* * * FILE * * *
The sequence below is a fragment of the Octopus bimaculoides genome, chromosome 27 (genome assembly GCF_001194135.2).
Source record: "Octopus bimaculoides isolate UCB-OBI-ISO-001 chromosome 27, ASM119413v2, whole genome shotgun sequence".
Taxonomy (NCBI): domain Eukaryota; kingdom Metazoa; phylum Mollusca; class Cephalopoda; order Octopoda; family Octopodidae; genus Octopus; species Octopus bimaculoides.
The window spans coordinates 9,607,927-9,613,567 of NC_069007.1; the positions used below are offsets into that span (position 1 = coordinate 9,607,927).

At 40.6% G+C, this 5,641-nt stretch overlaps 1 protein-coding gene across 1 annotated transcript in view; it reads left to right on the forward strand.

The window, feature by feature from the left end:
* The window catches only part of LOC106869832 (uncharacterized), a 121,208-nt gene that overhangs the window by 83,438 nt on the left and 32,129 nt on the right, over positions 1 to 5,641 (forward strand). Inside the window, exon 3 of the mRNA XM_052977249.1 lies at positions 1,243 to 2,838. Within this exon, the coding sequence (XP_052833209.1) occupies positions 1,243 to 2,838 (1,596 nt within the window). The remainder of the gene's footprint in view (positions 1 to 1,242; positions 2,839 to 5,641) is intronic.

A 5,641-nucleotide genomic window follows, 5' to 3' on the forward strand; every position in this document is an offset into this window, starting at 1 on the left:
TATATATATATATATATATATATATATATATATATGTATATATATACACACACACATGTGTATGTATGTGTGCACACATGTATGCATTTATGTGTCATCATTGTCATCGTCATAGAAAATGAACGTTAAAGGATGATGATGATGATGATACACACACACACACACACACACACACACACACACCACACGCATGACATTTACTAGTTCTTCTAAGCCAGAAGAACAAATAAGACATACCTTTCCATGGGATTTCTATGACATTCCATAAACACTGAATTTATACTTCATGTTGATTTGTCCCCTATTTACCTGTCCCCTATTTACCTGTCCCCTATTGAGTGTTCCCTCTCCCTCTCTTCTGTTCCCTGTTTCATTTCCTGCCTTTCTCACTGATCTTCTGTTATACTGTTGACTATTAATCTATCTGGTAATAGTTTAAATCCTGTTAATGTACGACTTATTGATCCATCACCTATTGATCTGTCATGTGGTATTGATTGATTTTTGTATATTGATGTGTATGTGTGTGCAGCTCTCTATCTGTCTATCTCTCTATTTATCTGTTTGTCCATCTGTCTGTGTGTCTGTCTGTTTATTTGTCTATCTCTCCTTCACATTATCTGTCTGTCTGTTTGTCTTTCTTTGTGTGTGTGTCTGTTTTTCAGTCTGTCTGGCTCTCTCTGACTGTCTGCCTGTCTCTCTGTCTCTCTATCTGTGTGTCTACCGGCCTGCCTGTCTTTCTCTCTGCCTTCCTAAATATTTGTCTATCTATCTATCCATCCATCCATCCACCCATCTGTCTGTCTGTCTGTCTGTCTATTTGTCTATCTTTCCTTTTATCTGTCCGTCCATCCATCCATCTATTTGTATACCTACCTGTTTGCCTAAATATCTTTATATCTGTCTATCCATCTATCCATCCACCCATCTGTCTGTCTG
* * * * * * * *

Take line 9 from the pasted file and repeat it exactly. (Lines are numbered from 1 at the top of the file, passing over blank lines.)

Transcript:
TATATATATATATATATATATATATATATATATATGTATATATATACACACACACATGTGTATGTATGTGTGCACACATGTATGCATTTATGTGTCATCATTGTCATCGTCATAGAAAATGAACGTTAAAGGATGATGATGATGATGATACACACACACACACACACACACACACACACACACCACACGCATGACATTTACTAGTTCTTCTAAGCCAGAAGAACAAATAAGACATACCTTTCCATGGGATTTCTATGACATTCCATAAACACTGAATTTATACTTCATGTTGATTTGTCCCCTATTTACCTGTCCCCTATTTACCTGTCCCCTATTGAGTGTTCCCTCTCCCTCTCTTCTGTTCCCTGTTTCATTTCCTGCCTTTCTCACTGATCTTCTGTTATACTGTTGACTATTAATCTATCTGGTAATAGTTTAAATCCTGTTAATGTACGACTTATTGATCCATCACCTATTGATCTGTCATGTGGTATTGATTGATTTTTGTATATTGATGTGTATGTGTGTGCAGCTCTCTATCTGTCTATCTCTCTATTTATCTGTTTGTCCATCTGTCTGTGTGTCTGTCTGTTTATTTGTCTATCTCTCCTTCACATTATCTGTCTGTCTGTTTGTCTTTCTTTGTGTGTGTGTCTGTTTTTCAGTCTGTCTGGCTCTCTCTGACTGTCTGCCTGTCTCTCTGTCTCTCTATCTGTGTGTCTACCGGCCTGCCTGTCTTTCTCTCTGCCTTCCTAAATATTTGTCTATCTATCTATCCATCCATCCATCCACCCATCTGTCTGTCTGTCTGTCTGTCTATTTGTCTATCTTTCCTTTTATCTGTCCGTCCATCCATCCATCTATTTGTATACCTACCTGTTTGCCTAAATATCTTTATATCTGTCTATCCATCTATCCATCCACCCATCTGTCTGTCTG